Companies that jump on the social media bandwagon need to be careful about how much information they divulge, warns a privacy expert at Ernst & Young.
Sagi Leizerov, Ernst & Young LLP’s Americas leader of privacy advisory and assurance services, and the principal author of a recent report on privacy trends for the firm, told me in an interview Thursday that E&Y is seeing more of its clients experimenting with how to use social media. And that’s not just because they want to get in on the Facebook IPO.
“Many U.S. multinationals are at different stages of using social media in a commercial way,” he said. “I don’t know that anybody has found the best formula to use that kind of tool for marketing. Because companies are still experimenting about how they want to interact with potential clients and existing clients via social media, we see areas of risk. Things can go quickly into areas where too much information is being communicated. The company exposes itself to getting a lot more personal information that is being otherwise volunteered by a potential customer.”
He believes companies need to “draw the line” in their activities so they know what will be accepted and expected by consumers, and what would lead to a feeling of being too much. He advises clients to not put themselves in a position where they create undue exposure or risk for their organizations.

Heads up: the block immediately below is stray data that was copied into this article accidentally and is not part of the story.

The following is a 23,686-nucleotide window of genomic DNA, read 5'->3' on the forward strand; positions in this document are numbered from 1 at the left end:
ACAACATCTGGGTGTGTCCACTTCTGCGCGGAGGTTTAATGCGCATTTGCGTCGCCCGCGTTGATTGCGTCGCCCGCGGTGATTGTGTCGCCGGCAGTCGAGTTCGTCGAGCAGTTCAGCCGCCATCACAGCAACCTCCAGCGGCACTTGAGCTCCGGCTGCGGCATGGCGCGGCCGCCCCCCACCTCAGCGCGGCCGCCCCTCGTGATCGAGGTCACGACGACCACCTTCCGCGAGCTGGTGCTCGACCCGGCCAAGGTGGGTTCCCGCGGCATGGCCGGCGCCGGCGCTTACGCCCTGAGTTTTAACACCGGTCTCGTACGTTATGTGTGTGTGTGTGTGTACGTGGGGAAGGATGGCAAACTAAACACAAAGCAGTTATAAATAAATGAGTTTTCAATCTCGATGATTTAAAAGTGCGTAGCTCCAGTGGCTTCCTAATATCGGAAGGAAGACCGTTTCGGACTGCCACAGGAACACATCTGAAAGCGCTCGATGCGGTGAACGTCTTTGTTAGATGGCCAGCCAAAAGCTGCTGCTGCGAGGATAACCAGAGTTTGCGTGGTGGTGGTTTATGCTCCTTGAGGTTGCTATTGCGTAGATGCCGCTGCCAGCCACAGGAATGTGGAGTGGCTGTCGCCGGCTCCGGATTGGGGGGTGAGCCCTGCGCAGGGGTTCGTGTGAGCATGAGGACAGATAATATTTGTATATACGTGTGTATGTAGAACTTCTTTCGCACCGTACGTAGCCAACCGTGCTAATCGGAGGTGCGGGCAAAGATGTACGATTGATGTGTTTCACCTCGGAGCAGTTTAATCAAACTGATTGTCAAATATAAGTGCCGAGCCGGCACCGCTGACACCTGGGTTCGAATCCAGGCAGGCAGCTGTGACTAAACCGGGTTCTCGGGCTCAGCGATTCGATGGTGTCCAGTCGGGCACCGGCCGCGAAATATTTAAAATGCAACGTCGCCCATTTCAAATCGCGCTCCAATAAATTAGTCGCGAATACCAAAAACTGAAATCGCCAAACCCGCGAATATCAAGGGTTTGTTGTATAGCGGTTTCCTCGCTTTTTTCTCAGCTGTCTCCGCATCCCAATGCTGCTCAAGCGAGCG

Similarly, he advises health care clients about their privacy responsibilities and risks.
“On the health care side, there will be a lot more activity this year in terms of the assessments that the Department of Health and Human Services, through the arm of the Office of Civil Rights, will be conducting,” he said. “If you take the fact that you have this federal agency that has started sending messages to companies that they will come and audit them, and on the other hand we have federal breach notification laws for health information, which has been in place because of the HITECH Act, you now have a way to potentially correlate breaches with government audits and government enforcement. While it might seem obvious now, that wasn’t the case in 2011 or before. So now we do see that connection, and companies are thinking a lot more seriously about it. They know that when they notify both the government and individuals that their information was exposed inappropriately, they know that means answering not just to customers but also answering to a regulator. That increases the risk of being visited by a government auditor to look into privacy and security.”
He believes the issue will expand beyond the U.S. into a global issue as more countries adopt these types of privacy regulations.